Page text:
Treatment of achalasia in the bariatric surgery population: a systematic review and single-institution experience

Trevor D. Crafts, Victoria Lyo, Priya Rajdev, Stephanie G. Wood

Research output: Contribution to journalArticlepeer-review

Abstract

Background: Although the link between achalasia and morbid obesity is unclear, the reported prevalence is 0.5–1% in this population. For bariatric surgery patients, optimal type and timing of achalasia intervention is uncertain. Methods: Patient charts from a single academic institution were retrospectively reviewed. Between 2012 and 2019, 245 patients were diagnosed with achalasia, 13 of whom underwent bariatric surgery and were included. Patients were divided into two groups depending on the timing of their achalasia diagnosis and bariatric surgery. Groups were compared in terms of type and timing of intervention as well as treatment response. Results: Group 1 included 4 patients diagnosed with achalasia before bariatric surgery. Three had laparoscopic Heller myotomy (LHM) and 1 had a per oral endoscopic myotomy (POEM). These patients had laparoscopic gastric bypass (LGB) within 5 years of achalasia diagnosis. Postoperatively, 1 had severe reflux with regurgitation necessitating radiofrequency energy application to the lower esophageal sphincter. All had relief from dysphagia. Group 2 included 9 patients diagnosed with achalasia after bariatric surgery. Achalasia subtypes were evenly distributed. Initial operations were: 5 LGB, 2 laparoscopic sleeve gastrectomy (LSG), 1 duodenal switch (DS), 1 lap band. One LSG patient was converted to LGB concurrently with LHM. On average, achalasia was diagnosed 8.3 years after bariatric surgery. Achalasia interventions included: 1 pneumatic dilation, 1 Botox injection, 1 POEM, 6 LHM. While LHM was the most common procedure, 4 of 6 patients experienced recurrent dysphagia, one of whom required esophagectomy. Conclusions: Achalasia is a challenging problem in the bariatric surgery population. Recurrent symptoms are common. Patients treated for achalasia after bariatric surgery tended to have worse symptom resolution than those diagnosed prior to bariatric surgery. Additional prospective studies are needed to elucidate whether interventions for achalasia should be performed concurrently or in a particular sequence for optimal results.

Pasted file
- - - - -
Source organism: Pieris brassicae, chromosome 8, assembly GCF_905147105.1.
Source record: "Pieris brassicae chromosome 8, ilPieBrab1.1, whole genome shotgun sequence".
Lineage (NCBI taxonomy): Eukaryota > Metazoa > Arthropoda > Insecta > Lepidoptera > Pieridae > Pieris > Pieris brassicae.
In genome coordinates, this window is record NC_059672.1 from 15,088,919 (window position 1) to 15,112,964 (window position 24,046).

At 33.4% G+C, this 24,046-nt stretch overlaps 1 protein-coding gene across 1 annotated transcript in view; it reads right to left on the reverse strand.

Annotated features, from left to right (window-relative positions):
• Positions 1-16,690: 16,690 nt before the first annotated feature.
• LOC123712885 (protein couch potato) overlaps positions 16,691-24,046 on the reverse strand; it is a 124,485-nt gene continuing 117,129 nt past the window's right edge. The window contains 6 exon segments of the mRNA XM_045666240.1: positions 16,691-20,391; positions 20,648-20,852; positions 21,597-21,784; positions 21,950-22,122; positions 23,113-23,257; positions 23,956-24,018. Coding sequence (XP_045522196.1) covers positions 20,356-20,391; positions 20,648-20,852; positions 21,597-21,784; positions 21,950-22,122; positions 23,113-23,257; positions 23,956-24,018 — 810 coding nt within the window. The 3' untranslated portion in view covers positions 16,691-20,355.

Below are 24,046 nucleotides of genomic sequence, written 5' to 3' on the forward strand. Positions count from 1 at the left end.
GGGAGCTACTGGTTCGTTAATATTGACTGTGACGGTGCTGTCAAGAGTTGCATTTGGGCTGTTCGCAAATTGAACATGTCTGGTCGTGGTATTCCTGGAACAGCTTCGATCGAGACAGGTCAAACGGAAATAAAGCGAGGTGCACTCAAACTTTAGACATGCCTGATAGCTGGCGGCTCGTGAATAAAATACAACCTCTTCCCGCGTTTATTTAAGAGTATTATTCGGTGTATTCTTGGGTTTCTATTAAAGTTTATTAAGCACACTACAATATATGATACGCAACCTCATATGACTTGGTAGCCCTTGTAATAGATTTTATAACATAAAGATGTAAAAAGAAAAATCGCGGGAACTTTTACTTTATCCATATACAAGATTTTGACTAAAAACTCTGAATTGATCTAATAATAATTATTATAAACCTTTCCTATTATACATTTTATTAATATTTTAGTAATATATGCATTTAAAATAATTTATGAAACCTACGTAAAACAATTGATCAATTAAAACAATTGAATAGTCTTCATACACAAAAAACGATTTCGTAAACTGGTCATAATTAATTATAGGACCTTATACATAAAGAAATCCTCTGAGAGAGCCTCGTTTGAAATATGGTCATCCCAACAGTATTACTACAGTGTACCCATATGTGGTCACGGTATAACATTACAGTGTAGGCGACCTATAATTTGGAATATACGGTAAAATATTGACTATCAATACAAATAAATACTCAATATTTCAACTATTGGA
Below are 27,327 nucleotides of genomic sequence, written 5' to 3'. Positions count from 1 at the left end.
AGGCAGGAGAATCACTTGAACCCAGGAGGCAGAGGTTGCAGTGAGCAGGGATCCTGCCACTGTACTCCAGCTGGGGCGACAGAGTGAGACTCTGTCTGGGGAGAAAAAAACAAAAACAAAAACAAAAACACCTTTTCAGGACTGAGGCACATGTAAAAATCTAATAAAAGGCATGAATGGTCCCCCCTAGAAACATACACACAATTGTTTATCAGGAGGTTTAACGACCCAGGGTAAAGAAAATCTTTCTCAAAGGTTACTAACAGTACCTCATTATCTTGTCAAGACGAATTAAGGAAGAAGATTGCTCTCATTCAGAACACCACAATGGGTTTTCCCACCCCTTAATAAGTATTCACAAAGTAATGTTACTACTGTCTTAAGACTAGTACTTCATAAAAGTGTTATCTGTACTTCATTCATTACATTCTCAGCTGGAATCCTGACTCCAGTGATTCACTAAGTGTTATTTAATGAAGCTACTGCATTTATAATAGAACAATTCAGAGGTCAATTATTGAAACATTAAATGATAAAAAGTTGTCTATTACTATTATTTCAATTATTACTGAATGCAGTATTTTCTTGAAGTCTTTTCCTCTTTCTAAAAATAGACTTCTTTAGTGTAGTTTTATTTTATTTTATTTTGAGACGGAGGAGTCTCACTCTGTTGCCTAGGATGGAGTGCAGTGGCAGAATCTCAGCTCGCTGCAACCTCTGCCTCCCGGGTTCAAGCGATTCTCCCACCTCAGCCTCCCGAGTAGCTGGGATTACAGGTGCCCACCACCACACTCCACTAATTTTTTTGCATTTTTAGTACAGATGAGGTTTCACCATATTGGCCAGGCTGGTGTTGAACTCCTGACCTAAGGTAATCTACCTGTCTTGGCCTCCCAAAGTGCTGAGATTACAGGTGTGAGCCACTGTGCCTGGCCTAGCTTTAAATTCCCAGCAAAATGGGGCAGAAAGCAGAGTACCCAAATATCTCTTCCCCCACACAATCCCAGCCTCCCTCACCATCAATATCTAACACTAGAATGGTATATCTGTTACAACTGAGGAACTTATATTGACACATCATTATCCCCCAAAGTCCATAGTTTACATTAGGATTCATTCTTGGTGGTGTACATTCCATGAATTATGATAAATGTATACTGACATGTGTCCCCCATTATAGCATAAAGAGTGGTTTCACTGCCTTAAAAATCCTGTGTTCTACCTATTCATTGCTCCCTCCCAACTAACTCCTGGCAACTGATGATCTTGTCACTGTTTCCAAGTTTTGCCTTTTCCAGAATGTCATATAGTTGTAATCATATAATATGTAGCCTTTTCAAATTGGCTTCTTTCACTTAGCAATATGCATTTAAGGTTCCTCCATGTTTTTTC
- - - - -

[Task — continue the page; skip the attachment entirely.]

Original languageEnglish (US)
JournalSurgical Endoscopy
DOIs
StateAccepted/In press - 2020

Keywords

  • Achalasia
  • Bariatric
  • Dysphagia
  • Heller
  • Myotomy
  • POEM

ASJC Scopus subject areas

  • Surgery

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